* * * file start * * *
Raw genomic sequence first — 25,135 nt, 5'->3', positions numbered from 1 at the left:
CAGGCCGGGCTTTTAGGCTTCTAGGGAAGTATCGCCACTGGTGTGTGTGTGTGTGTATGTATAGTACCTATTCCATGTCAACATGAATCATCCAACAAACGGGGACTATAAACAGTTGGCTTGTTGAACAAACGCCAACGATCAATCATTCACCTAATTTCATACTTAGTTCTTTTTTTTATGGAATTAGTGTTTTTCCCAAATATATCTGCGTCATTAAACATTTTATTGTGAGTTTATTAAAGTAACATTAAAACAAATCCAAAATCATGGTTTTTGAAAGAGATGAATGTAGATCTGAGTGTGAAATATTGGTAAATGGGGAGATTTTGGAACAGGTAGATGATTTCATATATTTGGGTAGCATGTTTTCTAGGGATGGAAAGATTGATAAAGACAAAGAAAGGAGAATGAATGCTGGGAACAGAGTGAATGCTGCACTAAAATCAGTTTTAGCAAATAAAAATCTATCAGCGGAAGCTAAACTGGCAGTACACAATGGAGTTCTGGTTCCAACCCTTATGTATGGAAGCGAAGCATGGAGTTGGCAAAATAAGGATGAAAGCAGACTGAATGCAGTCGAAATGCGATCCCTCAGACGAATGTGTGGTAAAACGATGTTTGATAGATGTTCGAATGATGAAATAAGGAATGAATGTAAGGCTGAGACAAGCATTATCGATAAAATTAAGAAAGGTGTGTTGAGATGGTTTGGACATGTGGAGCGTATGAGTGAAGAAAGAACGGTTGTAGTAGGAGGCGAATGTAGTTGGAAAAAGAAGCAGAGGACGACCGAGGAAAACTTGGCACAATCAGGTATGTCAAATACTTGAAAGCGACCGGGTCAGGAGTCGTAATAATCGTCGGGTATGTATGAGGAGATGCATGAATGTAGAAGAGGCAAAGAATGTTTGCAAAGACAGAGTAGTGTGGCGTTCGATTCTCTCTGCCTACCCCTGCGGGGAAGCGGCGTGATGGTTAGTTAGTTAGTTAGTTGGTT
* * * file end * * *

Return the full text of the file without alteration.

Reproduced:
Raw genomic sequence first — 25,135 nt, 5'->3', positions numbered from 1 at the left:
CAGGCCGGGCTTTTAGGCTTCTAGGGAAGTATCGCCACTGGTGTGTGTGTGTGTGTATGTATAGTACCTATTCCATGTCAACATGAATCATCCAACAAACGGGGACTATAAACAGTTGGCTTGTTGAACAAACGCCAACGATCAATCATTCACCTAATTTCATACTTAGTTCTTTTTTTTATGGAATTAGTGTTTTTCCCAAATATATCTGCGTCATTAAACATTTTATTGTGAGTTTATTAAAGTAACATTAAAACAAATCCAAAATCATGGTTTTTGAAAGAGATGAATGTAGATCTGAGTGTGAAATATTGGTAAATGGGGAGATTTTGGAACAGGTAGATGATTTCATATATTTGGGTAGCATGTTTTCTAGGGATGGAAAGATTGATAAAGACAAAGAAAGGAGAATGAATGCTGGGAACAGAGTGAATGCTGCACTAAAATCAGTTTTAGCAAATAAAAATCTATCAGCGGAAGCTAAACTGGCAGTACACAATGGAGTTCTGGTTCCAACCCTTATGTATGGAAGCGAAGCATGGAGTTGGCAAAATAAGGATGAAAGCAGACTGAATGCAGTCGAAATGCGATCCCTCAGACGAATGTGTGGTAAAACGATGTTTGATAGATGTTCGAATGATGAAATAAGGAATGAATGTAAGGCTGAGACAAGCATTATCGATAAAATTAAGAAAGGTGTGTTGAGATGGTTTGGACATGTGGAGCGTATGAGTGAAGAAAGAACGGTTGTAGTAGGAGGCGAATGTAGTTGGAAAAAGAAGCAGAGGACGACCGAGGAAAACTTGGCACAATCAGGTATGTCAAATACTTGAAAGCGACCGGGTCAGGAGTCGTAATAATCGTCGGGTATGTATGAGGAGATGCATGAATGTAGAAGAGGCAAAGAATGTTTGCAAAGACAGAGTAGTGTGGCGTTCGATTCTCTCTGCCTACCCCTGCGGGGAAGCGGCGTGATGGTTAGTTAGTTAGTTAGTTGGTT